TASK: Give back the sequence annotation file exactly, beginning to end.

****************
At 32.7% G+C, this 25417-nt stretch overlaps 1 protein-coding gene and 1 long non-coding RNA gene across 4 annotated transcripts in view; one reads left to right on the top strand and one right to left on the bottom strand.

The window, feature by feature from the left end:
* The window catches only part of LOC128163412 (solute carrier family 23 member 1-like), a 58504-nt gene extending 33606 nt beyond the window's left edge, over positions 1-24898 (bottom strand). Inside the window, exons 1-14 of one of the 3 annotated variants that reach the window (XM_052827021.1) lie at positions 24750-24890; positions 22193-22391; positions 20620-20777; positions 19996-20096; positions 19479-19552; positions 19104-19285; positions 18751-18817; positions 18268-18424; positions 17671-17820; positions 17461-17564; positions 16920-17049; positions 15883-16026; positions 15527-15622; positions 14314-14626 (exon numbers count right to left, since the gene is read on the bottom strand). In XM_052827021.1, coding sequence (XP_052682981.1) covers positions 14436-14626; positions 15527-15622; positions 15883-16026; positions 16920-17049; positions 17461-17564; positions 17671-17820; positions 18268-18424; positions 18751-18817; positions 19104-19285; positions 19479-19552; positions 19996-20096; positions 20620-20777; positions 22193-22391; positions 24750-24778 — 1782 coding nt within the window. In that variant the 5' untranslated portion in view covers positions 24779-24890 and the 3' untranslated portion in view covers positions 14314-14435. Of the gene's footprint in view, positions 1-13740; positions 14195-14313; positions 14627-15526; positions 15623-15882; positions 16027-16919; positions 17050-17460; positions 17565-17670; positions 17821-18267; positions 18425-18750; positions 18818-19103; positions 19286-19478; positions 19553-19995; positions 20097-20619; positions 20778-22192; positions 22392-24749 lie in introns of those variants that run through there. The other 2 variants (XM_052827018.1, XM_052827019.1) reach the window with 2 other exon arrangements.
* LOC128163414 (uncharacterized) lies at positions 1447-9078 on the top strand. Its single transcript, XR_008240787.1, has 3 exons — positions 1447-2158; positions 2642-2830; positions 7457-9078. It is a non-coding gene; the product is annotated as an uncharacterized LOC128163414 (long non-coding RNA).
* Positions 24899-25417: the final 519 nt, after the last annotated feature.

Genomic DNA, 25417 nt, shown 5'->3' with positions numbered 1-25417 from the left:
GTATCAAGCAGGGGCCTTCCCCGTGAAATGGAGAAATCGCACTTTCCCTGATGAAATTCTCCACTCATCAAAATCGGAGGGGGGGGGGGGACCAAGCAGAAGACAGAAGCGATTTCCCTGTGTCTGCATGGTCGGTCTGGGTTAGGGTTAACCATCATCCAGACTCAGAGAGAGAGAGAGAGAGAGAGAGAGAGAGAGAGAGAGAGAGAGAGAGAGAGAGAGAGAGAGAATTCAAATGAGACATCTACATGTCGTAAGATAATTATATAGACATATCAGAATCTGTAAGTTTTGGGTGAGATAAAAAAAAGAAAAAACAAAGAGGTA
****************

At 32.7% G+C, this 25417-nt stretch overlaps 1 protein-coding gene and 1 long non-coding RNA gene across 4 annotated transcripts in view; one reads left to right on the top strand and one right to left on the bottom strand.

The window, feature by feature from the left end:
* The window catches only part of LOC128163412 (solute carrier family 23 member 1-like), a 58504-nt gene extending 33606 nt beyond the window's left edge, over positions 1-24898 (bottom strand). Inside the window, exons 1-14 of one of the 3 annotated variants that reach the window (XM_052827021.1) lie at positions 24750-24890; positions 22193-22391; positions 20620-20777; positions 19996-20096; positions 19479-19552; positions 19104-19285; positions 18751-18817; positions 18268-18424; positions 17671-17820; positions 17461-17564; positions 16920-17049; positions 15883-16026; positions 15527-15622; positions 14314-14626 (exon numbers count right to left, since the gene is read on the bottom strand). In XM_052827021.1, coding sequence (XP_052682981.1) covers positions 14436-14626; positions 15527-15622; positions 15883-16026; positions 16920-17049; positions 17461-17564; positions 17671-17820; positions 18268-18424; positions 18751-18817; positions 19104-19285; positions 19479-19552; positions 19996-20096; positions 20620-20777; positions 22193-22391; positions 24750-24778 — 1782 coding nt within the window. In that variant the 5' untranslated portion in view covers positions 24779-24890 and the 3' untranslated portion in view covers positions 14314-14435. Of the gene's footprint in view, positions 1-13740; positions 14195-14313; positions 14627-15526; positions 15623-15882; positions 16027-16919; positions 17050-17460; positions 17565-17670; positions 17821-18267; positions 18425-18750; positions 18818-19103; positions 19286-19478; positions 19553-19995; positions 20097-20619; positions 20778-22192; positions 22392-24749 lie in introns of those variants that run through there. The other 2 variants (XM_052827018.1, XM_052827019.1) reach the window with 2 other exon arrangements.
* LOC128163414 (uncharacterized) lies at positions 1447-9078 on the top strand. Its single transcript, XR_008240787.1, has 3 exons — positions 1447-2158; positions 2642-2830; positions 7457-9078. It is a non-coding gene; the product is annotated as an uncharacterized LOC128163414 (long non-coding RNA).
* Positions 24899-25417: the final 519 nt, after the last annotated feature.

Genomic DNA, 25417 nt, shown 5'->3' with positions numbered 1-25417 from the left:
GTATCAAGCAGGGGCCTTCCCCGTGAAATGGAGAAATCGCACTTTCCCTGATGAAATTCTCCACTCATCAAAATCGGAGGGGGGGGGGGGACCAAGCAGAAGACAGAAGCGATTTCCCTGTGTCTGCATGGTCGGTCTGGGTTAGGGTTAACCATCATCCAGACTCAGAGAGAGAGAGAGAGAGAGAGAGAGAGAGAGAGAGAGAGAGAGAGAGAGAGAGAGAGAGAGAATTCAAATGAGACATCTACATGTCGTAAGATAATTATATAGACATATCAGAATCTGTAAGTTTTGGGTGAGATAAAAAAAAGAAAAAACAAAGAGGTA